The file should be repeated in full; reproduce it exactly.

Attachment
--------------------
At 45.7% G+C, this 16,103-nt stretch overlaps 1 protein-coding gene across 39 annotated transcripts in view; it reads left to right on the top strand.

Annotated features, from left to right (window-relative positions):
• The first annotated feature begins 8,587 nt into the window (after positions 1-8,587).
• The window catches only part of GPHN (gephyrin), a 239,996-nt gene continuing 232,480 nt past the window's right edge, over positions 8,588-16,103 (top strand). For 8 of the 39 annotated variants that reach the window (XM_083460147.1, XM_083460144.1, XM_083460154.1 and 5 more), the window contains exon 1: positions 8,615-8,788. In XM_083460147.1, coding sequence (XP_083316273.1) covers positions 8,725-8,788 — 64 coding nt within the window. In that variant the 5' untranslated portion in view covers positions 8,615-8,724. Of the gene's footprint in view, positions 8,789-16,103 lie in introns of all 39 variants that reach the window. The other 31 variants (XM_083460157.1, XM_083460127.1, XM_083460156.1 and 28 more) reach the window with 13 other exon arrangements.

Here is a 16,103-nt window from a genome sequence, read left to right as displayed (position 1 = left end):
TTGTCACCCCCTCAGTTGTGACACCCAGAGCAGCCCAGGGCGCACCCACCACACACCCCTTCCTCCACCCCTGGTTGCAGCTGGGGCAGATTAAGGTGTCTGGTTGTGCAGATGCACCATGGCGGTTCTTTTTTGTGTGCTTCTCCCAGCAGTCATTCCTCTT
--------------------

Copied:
At 45.7% G+C, this 16,103-nt stretch overlaps 1 protein-coding gene across 39 annotated transcripts in view; it reads left to right on the top strand.

Annotated features, from left to right (window-relative positions):
• The first annotated feature begins 8,587 nt into the window (after positions 1-8,587).
• The window catches only part of GPHN (gephyrin), a 239,996-nt gene continuing 232,480 nt past the window's right edge, over positions 8,588-16,103 (top strand). For 8 of the 39 annotated variants that reach the window (XM_083460147.1, XM_083460144.1, XM_083460154.1 and 5 more), the window contains exon 1: positions 8,615-8,788. In XM_083460147.1, coding sequence (XP_083316273.1) covers positions 8,725-8,788 — 64 coding nt within the window. In that variant the 5' untranslated portion in view covers positions 8,615-8,724. Of the gene's footprint in view, positions 8,789-16,103 lie in introns of all 39 variants that reach the window. The other 31 variants (XM_083460157.1, XM_083460127.1, XM_083460156.1 and 28 more) reach the window with 13 other exon arrangements.

Here is a 16,103-nt window from a genome sequence, read left to right as displayed (position 1 = left end):
TTGTCACCCCCTCAGTTGTGACACCCAGAGCAGCCCAGGGCGCACCCACCACACACCCCTTCCTCCACCCCTGGTTGCAGCTGGGGCAGATTAAGGTGTCTGGTTGTGCAGATGCACCATGGCGGTTCTTTTTTGTGTGCTTCTCCCAGCAGTCATTCCTCTT